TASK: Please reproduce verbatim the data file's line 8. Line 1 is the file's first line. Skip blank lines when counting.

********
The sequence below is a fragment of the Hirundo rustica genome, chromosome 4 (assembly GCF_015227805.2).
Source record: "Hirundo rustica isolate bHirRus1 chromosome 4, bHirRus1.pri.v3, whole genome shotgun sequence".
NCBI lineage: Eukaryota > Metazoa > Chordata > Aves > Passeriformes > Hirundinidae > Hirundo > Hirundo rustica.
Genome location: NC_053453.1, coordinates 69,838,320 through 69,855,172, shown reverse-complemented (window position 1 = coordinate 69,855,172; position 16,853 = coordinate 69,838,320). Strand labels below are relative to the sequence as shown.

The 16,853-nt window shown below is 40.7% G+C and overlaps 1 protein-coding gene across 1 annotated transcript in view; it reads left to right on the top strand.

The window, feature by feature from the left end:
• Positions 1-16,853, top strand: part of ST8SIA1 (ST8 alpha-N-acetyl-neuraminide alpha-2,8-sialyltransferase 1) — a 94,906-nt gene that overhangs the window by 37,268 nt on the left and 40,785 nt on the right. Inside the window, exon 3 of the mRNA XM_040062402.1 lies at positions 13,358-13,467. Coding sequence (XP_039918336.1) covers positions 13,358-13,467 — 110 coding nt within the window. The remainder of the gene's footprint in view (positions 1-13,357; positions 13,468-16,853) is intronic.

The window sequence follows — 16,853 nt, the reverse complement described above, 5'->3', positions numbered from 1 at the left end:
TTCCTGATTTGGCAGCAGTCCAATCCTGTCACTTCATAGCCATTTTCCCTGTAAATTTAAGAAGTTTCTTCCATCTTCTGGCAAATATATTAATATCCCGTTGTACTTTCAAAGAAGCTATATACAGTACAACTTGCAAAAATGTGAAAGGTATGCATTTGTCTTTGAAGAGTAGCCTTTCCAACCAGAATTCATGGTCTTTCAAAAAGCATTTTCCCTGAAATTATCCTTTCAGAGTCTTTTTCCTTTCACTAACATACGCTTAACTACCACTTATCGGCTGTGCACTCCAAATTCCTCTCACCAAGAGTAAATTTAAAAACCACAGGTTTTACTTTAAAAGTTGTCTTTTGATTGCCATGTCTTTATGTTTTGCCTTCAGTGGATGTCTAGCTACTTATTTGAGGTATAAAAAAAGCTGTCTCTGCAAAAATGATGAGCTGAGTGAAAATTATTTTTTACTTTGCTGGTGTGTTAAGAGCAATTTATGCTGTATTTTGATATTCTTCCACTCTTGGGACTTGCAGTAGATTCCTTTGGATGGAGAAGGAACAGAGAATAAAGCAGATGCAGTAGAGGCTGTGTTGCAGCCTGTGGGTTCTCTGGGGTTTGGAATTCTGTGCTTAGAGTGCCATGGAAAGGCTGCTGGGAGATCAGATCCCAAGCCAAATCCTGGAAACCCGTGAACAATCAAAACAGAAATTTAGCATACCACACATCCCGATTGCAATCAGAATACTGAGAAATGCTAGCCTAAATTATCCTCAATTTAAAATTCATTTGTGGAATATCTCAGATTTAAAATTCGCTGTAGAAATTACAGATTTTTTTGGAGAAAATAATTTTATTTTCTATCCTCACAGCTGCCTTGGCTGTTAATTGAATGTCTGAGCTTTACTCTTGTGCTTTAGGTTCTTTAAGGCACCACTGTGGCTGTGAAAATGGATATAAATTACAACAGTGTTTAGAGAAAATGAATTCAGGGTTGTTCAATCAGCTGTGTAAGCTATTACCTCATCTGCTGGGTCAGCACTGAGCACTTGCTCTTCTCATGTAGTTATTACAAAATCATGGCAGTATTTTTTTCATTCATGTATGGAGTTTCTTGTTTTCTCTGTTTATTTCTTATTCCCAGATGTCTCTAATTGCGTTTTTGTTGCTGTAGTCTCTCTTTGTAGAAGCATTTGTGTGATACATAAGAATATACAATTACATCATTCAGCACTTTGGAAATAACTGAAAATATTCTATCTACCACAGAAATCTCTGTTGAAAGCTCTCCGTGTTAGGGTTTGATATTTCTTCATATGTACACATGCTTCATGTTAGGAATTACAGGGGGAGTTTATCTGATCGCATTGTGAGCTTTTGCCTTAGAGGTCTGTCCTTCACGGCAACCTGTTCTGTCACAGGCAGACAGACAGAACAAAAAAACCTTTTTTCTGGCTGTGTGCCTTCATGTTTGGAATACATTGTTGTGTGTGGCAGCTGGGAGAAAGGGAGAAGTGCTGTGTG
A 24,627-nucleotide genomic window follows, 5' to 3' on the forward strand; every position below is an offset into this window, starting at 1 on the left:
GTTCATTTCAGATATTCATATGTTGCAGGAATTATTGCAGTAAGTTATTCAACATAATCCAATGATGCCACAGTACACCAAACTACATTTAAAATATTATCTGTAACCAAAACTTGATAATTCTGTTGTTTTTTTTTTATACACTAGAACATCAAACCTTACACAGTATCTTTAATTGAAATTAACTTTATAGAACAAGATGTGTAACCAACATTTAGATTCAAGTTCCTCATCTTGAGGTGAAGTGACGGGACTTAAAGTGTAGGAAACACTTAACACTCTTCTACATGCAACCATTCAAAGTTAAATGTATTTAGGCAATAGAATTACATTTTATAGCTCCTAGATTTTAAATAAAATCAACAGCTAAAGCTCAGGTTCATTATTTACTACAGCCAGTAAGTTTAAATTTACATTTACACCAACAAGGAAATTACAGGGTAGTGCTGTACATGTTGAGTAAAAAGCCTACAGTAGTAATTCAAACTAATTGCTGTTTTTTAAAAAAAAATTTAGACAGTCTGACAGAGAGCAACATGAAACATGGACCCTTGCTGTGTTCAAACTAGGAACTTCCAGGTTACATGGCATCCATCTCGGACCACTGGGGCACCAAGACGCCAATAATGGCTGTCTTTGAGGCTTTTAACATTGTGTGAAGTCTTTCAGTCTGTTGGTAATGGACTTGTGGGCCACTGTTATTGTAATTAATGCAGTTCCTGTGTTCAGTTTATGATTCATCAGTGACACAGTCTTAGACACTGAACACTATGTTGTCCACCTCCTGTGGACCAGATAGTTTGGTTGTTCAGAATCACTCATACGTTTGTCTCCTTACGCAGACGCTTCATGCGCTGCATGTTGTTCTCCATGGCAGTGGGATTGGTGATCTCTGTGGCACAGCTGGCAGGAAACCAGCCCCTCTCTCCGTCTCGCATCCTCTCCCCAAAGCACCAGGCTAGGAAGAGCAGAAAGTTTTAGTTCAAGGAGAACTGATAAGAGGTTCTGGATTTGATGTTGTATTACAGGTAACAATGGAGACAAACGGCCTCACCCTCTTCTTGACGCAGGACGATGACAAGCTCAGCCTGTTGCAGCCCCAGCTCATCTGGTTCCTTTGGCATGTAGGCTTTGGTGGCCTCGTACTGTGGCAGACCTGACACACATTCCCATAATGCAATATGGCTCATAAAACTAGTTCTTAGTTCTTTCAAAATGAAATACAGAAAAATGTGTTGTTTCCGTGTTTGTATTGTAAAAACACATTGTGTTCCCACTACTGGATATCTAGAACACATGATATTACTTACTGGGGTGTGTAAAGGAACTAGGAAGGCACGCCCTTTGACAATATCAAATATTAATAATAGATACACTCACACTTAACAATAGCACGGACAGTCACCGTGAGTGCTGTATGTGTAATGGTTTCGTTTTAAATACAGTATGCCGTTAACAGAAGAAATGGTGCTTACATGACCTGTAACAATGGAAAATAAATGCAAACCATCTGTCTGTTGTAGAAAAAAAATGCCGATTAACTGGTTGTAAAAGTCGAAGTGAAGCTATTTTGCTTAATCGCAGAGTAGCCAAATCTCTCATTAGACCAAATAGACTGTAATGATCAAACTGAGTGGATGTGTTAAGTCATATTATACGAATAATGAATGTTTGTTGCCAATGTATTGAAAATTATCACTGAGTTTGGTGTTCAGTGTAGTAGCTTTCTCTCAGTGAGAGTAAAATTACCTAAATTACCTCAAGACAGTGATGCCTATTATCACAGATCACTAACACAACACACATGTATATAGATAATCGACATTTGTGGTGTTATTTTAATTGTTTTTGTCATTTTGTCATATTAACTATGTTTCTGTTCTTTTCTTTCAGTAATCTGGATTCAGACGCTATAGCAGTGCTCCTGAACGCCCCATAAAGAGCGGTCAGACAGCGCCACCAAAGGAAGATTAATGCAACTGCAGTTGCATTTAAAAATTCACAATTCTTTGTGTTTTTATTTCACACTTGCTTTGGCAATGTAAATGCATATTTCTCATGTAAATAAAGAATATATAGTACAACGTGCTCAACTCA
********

The window sequence follows — 16,853 nt, the reverse complement described above, 5'->3', positions numbered from 1 at the left end: